In November last year, the agency’s leadership proposed steep increases in fees to file for legal immigration and naturalization. For the first time, the agency would also charge those fleeing persecution and seeking protection in the United States.

Mr. Cuccinelli, the agency’s chief, said that the fee hikes would help cover the agency’s deficits.

Immigrant advocates balked at the justification, saying that the goal was to reduce the number of immigrants who become citizens before the 2020 presidential election and, more broadly, cut legal immigration by making fees prohibitive for low-income people.

The fee assessed on petitions for naturalization would jump more than 60 percent, to $1,170 from $725, for most applicants. The government would also begin charging asylum seekers $50 for applications and $490 for work permits, which would make the United States one of just four countries to charge people for asylum.

The government also announced its intention to increase the cost of renewals for hundreds of thousands of participants of the Deferred Action for Childhood Arrivals program, also known as DACA. They would be required to pay $765, rather than $495.

Thus far, the fees have remained unchanged. The government has issued three public notices about them in the Federal Register, attracting more than 40,000 public comments that it is mandated to review and consider before announcing a final rule.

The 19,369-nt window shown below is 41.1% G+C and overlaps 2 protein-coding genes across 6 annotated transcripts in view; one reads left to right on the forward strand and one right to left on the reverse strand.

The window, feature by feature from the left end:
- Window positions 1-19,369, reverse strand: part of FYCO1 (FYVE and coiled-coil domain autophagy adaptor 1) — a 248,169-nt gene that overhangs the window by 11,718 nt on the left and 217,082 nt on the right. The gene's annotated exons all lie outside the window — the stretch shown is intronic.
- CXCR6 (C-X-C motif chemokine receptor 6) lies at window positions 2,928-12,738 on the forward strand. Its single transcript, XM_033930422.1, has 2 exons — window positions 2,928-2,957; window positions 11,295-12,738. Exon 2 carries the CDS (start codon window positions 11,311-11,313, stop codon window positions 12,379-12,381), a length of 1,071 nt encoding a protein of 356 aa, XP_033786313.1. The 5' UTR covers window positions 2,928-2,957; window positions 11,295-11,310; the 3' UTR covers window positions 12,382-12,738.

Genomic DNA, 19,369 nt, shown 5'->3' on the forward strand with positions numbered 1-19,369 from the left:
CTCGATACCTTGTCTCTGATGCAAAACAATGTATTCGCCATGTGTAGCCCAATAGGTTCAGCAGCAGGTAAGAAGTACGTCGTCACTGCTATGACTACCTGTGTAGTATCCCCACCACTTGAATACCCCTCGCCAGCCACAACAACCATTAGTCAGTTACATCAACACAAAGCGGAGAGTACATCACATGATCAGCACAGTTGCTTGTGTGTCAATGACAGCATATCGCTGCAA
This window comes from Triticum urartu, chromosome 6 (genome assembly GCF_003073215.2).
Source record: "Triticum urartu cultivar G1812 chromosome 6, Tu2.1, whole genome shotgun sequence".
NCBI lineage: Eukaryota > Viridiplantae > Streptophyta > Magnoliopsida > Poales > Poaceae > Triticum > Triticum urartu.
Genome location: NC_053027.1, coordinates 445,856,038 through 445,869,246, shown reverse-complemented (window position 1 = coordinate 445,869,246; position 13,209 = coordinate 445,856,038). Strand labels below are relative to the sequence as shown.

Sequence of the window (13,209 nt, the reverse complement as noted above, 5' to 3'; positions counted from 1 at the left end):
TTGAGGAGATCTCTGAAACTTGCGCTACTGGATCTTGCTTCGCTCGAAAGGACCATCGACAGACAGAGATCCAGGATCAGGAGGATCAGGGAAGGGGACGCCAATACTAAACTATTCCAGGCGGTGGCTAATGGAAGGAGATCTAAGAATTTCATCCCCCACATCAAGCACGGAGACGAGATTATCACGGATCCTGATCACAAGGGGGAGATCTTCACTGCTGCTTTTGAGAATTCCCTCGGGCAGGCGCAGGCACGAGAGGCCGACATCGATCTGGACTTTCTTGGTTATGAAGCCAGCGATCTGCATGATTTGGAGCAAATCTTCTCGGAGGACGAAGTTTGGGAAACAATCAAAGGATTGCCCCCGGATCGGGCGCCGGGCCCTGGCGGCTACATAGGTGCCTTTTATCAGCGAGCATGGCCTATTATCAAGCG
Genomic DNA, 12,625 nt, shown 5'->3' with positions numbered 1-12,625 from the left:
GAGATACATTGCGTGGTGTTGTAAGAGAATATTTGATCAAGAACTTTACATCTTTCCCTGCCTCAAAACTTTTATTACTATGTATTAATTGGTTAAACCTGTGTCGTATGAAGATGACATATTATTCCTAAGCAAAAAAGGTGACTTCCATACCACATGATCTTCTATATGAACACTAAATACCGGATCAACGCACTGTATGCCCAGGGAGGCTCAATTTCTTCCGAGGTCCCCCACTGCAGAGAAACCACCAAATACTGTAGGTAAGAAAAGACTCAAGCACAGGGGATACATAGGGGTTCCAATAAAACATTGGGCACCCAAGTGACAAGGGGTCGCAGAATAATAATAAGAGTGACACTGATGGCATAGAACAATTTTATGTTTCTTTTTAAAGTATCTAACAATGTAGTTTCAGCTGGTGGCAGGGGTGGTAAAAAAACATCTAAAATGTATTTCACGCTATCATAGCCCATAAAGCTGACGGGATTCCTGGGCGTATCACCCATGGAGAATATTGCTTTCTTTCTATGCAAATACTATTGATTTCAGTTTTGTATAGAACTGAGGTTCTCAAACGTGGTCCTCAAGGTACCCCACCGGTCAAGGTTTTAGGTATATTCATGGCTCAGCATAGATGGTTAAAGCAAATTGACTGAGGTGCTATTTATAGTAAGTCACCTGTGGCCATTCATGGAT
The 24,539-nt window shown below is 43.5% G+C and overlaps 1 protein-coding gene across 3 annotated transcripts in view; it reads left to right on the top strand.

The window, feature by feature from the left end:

“The administration turned the fee changes into a hyper ideological policy vehicle that slowed them down,” Mr. Rand said.

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agency Federal

Federal agency says removal of vaccine chief may have been retaliation – CNN

(CNN)The investigative office reviewing the whistleblower complaint of former federal vaccine chief Dr. Richard Bright has determined there is reason to believe he had been removed as retaliation, Bright’s lawyers said Friday.

The office is recommending he be reinstated during the investigation, the lawyers said. Bright had led the Biomedical Advanced Research and Development Authority since 2016 when he was reassigned last month to a narrower position at the National Institutes of Health.
The Office of Special Counsel “advised that in light of this determination, it would contact the Department of Health and Human Services (‘HHS’) to request that it stay Dr. Bright’s removal as Director of BARDA for 45 days to allow OSC sufficient time to complete its investigation of Bright’s allegations,” Bright’s lawyers said in a statement.
“This is a personnel matter that is currently under review. However, HHS strongly disagrees with the allegations and characterizations in the complaint from Dr. Bright,” said Caitlin Oakley, an HHS spokeswoman.
Bright filed a whistleblower complaint earlier this week, alleging that his early warnings about the coronavirus were ignored and that his reluctance to make “potentially harmful drugs” available for treating Covid-19, including hydroxychloroquine, eventually led to his firing.